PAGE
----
Thursday, August 14, 2008

To the Church in Laodicea

"To the angel of the church in Laodicea write:
    These are the words of the Amen, the faithful and true witness, the ruler of God's creation. I know your deeds, that you are neither cold nor hot. I wish you were either one or the other! So, because you are lukewarm--neither hot nor cold--I am about to spit you out of my mouth. You say 'I am rich; I have acquired wealth and do not need a thing. But you do not realize that you are wretched, pitiful, poor, blind, and naked. I counsel you to buy from me gold refined in the fire, so you can become rich; and white clothes to wear, so you can cover your shameful nakedness; and salve to put on your eyes, so you can see.
    Those whom I love I rebuke and discipline. So be earnest, and repent. Here I am! I stand at the door and knock. If anyone hears my voice and opens the door, I will come in and eat with him, and he with me.
    To him who overcomes, I will give the right to sit with me on my throne, just as I overcame and sat down with my Father on his throne. He who has an ear, let him hear what the Spirit says to the churches."
What can we learn from this message to the church in Laodicea?
  1. We must beware of losing the flame. "You are neither hot nor cold."
    The joy of the Lord is the strength of his people. (Are you half-hearted and/or mechanical in your Christian walk, or are you enthusiastic, passionate, and full of zeal?)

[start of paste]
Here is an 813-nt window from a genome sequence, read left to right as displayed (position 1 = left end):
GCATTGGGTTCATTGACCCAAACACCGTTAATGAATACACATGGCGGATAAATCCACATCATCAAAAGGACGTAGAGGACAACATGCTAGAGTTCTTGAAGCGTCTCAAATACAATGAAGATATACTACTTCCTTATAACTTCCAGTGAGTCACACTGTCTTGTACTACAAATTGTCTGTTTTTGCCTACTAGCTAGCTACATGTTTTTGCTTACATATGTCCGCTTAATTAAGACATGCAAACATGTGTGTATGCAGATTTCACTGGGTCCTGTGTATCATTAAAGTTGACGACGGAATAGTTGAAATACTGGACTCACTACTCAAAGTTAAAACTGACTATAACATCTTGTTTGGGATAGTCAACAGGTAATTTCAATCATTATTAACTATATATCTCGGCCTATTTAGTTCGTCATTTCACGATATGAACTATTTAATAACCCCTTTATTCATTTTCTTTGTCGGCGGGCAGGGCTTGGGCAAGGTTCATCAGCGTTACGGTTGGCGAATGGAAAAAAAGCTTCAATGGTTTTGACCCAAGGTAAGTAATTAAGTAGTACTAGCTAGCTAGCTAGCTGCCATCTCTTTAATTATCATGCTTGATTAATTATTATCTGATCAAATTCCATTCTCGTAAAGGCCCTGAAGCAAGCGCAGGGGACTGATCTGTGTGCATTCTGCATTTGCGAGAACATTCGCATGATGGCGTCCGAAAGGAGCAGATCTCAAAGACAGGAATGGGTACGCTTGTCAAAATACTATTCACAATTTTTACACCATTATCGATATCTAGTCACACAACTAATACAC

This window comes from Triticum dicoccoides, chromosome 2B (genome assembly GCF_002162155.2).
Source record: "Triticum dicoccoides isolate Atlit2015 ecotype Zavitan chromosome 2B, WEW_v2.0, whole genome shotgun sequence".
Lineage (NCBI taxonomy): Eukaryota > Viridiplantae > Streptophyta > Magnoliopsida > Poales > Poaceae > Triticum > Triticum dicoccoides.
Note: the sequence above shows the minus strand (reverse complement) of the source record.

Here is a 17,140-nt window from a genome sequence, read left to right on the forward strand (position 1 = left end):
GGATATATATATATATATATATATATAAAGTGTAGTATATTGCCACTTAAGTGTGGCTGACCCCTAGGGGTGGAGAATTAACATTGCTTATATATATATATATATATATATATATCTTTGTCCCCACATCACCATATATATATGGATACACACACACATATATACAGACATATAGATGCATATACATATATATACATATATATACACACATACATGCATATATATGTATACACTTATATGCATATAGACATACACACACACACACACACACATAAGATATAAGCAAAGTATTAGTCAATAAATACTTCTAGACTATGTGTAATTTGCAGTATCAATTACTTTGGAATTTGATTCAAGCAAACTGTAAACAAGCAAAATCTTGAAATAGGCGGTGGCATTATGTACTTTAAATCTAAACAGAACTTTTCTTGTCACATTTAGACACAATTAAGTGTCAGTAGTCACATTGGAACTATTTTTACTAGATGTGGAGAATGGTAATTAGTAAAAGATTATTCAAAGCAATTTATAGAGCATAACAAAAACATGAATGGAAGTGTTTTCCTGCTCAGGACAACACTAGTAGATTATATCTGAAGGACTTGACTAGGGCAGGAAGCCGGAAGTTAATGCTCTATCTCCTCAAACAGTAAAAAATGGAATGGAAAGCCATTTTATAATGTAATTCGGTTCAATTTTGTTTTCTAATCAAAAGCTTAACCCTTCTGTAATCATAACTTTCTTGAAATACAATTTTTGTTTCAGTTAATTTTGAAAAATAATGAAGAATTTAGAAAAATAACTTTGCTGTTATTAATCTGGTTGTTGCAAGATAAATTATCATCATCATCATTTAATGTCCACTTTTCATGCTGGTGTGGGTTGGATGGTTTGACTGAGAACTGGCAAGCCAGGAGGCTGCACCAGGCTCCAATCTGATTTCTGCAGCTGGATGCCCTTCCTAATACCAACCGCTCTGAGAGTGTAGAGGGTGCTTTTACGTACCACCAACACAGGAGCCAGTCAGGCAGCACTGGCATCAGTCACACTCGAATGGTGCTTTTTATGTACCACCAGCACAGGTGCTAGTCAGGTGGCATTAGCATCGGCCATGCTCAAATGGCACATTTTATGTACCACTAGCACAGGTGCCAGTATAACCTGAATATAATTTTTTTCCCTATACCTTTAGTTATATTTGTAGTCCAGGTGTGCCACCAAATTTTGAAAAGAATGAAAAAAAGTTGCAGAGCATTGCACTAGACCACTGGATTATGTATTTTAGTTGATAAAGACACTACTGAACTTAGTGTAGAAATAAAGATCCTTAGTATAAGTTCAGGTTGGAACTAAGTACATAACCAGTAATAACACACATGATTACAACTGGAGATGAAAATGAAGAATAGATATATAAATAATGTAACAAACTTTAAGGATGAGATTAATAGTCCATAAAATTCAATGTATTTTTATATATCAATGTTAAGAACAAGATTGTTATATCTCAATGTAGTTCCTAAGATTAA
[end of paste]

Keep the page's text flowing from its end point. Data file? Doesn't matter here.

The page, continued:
2. We must beware of living in a fiction. "You say, 'I am rich...'" but "you do not realize that you are wretched, pitiful, poor, blind, and naked."
    Did you know that sixty per cent of high school graduates believe they are at or above the ninetieth percentile? It's easy to create our own false reality. Do you want the truth, or a comfortable preacher telling comfortable people how to be more comfortable?
  3. We must beware of leaving Jesus out of the Fellowship. "I stand at the door and knock."
    The main thing is to keep the main thing the main thing.
    It's easy to get so caught up in our churchy activities (did you know that this blog was originally called "Mike Gets Churchy"?) to the point where the activities become diversions. The spiritual mission of the church is to present and proclaim Christ; this must preempt all else.

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